These groups are diverse in membership and objectives, but generally share three common aims: a demand for information about what happened to their loved ones; a need for official acknowledgment; and a quest for justice in respect of those responsible.
In Latin America truth, social and psychological rehabilitation, and acknowledgment are generally placed before the need for compensation. As most of the groups have developed in the context of blanket amnesties, there is an ongoing demand for justice.
Impunity for crimes committed under military regimes is the issue that sits hardest with relatives of the murdered and "disappeared" throughout the world.
The South African Truth and Reconciliation Commission is one of the boldest international efforts to try to meet some of these needs. Unlike a "blanket amnesty", the commission trades full disclosure or "truth recovery" for amnesty - thus potentially meeting victims' needs for truth and public acknowledgment.
In South Africa, amnesty is justified as being necessary to ensure peace. It is considered that prosecutions could not have been guaranteed due to inefficiencies in the criminal justice system and a lack of access to information necessary to sustain successful prosecutions.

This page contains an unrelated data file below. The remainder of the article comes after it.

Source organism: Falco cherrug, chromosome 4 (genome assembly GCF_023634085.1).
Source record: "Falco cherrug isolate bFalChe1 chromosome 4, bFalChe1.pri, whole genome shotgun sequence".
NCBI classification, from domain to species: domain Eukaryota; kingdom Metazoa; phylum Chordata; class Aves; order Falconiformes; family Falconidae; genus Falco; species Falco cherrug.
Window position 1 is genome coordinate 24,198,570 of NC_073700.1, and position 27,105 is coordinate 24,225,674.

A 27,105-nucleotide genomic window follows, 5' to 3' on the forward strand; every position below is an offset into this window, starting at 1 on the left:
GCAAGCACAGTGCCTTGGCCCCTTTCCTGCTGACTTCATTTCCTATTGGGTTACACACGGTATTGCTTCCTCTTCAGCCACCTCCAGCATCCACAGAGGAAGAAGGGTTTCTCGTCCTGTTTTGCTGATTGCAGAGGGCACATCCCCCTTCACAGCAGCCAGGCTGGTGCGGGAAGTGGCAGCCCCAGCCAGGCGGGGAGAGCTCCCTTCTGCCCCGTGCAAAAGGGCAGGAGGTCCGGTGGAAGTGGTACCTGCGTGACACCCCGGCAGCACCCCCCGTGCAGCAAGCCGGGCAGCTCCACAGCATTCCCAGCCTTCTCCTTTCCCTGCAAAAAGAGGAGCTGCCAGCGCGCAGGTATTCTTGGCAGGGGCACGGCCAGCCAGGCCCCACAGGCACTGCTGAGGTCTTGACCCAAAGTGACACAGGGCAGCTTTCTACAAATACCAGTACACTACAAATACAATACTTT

Most victims would probably agree that an investigation like the truth commission is a necessary first step to uncovering the truth. However, the onus is not on victims to accept any amnesty agreements. Rather, the commission has the responsibility to explain amnesties and has to be prepared for the angry responses.
It is critical that it is not demanded, either implicity or explicity, that victims are expected to forgive the perpetrators. Families' anger or other emotional responses to the granting of amnesty to perpetrators has to be legitimised and space provided for people to express their feelings.
The lessons from other countries are that amnesties are always unpopular. Ironically, if the truth is uncovered, this may stimulate rather than eliminate families' demands for justice.
Even with the efforts of the truth commission, the varied nature of the cases and the impossible search for the truth means that the issues of the past can be expected to remain on the agenda for many years.